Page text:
Fans excited for college football bowl games and another weekend of NFL contests could be in for an eye-opening experience as the movie "Concussion," starring Will Smith, is set for its nationwide Christmas Day release Friday. The movie centers on the story of Dr. Bennet Omalu, who discovered and worked to diagnose the degenerative brain disease known as CTE in football players, which led to a crisis for the NFL.
As with most movies based on true stories, the plot of "Concussion" reportedly mirrors real-life events at times while deviating at others. Listed below are five quick facts about the true story behind "Concussion":
— Omalu discovered CTE, and the NFL pushed back against his findings: Much of "Concussion," at least according to trailers for the film, hinges on tension between Omalu's findings and the NFL's desire to keep it under wraps. CTE can have serious, if not lethal, symptoms. When Omalu first released the findings of a study in 2005 that noted football could endanger the mental health of players, handpicked NFL doctors pushed back against it, saying his work had flaws. In the long run, Omalu's work was vindicated.
— CTE is very real and has affected scores of NFL players: Thanks to the work of Omalu, CTE has been linked to concussions and repetitive subconcussive hits NFL players take during the course of their careers. Those who suffer from the degenerative brain disease often experience symptoms like memory loss, impaired judgment, troubles with impulse control, aggression, depression and dementia. A number of former NFL players who have committed suicide have been diagnosed with the disease after the fact, including Andre Waters, Dave Duerson, Ray Easterling and Junior Seau, according to the Atlanta Journal-Constitution. The disease can currently only be diagnosed posthumously, and Omalu first came across CTE studying the brain of deceased former Pittsburgh Steeler Mike Webster. Eighty-seven of 91 former NFL players who donated their brains, suspecting they suffered from the disease, were found to have CTE, according to research from the U.S. Department of Veterans Affairs and Boston University in 2015, via CNN.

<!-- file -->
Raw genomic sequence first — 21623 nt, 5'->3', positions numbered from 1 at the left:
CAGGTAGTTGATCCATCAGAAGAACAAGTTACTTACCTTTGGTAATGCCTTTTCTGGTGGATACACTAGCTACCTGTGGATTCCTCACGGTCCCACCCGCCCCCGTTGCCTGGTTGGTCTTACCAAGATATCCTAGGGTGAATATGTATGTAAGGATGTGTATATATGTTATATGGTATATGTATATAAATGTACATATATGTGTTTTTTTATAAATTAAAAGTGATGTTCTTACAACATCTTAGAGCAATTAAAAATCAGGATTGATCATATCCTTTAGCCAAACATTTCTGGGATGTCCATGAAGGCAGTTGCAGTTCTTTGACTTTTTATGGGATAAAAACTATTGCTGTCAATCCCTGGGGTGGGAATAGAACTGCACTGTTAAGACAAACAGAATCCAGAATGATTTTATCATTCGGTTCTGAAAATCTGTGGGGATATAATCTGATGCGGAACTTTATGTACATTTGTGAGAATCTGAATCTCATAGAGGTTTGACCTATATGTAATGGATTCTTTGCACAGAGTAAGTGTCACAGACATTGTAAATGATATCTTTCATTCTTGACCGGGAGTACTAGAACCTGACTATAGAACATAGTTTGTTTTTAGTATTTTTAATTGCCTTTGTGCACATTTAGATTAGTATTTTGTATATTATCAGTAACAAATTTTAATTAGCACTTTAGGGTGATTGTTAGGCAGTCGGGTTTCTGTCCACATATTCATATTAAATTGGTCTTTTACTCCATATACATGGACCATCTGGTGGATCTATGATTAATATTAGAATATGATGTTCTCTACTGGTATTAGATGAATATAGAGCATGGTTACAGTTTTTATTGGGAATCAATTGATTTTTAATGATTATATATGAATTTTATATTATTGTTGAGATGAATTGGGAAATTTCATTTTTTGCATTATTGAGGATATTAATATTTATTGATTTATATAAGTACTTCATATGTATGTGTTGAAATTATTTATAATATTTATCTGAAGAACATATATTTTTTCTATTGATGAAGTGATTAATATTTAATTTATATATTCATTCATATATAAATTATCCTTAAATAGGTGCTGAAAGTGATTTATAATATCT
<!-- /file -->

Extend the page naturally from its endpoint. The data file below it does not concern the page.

— Concussion Movie (@ConcussionMovie) December 12, 2015
-Government officials did not raid Omalu because of his work on NFL and CTE: According to an article on Slate, "Concussion" depicts a scene in which federal officials raid the office of Omalu's boss, and the doctor yells, "You are attacking him to get to me," indicating the government was going after him for threatening the business of the NFL. Slate points out that Omalu's boss' office was raided months before Omalu's first research on the subject was published and had nothing to do with the football study.
-Omalu inspired a larger story, which inspired the movie: A 2009 article in GQ profiling Omalu marked a turning point in the story. Later that year the NFL acknowledged that concussions suffered playing football were linked to long-term health effects. Director and writer Peter Landesman based the movie on that GQ article.
-Questions were raised about the NFL's influence over the film: The league has been relatively silent during the weeks leading up to the movie's release. But emails leaked as a part of a massive hack at Sony showed Smith and Landesman talking with the NFL to avoid antagonizing the league, framing it more as a whistle-blower story than a condemnation of football, according to a New York Times report in September. Landesman said, however, that the movie made cuts to make the film better and closer to the original story. “We don’t want to give the NFL a toehold to say, ‘They are making it up,’ and damage the credibility of the movie,” he said to the Times. “There was never an instance where we compromised the storytelling to protect ourselves from the NFL,” he added later.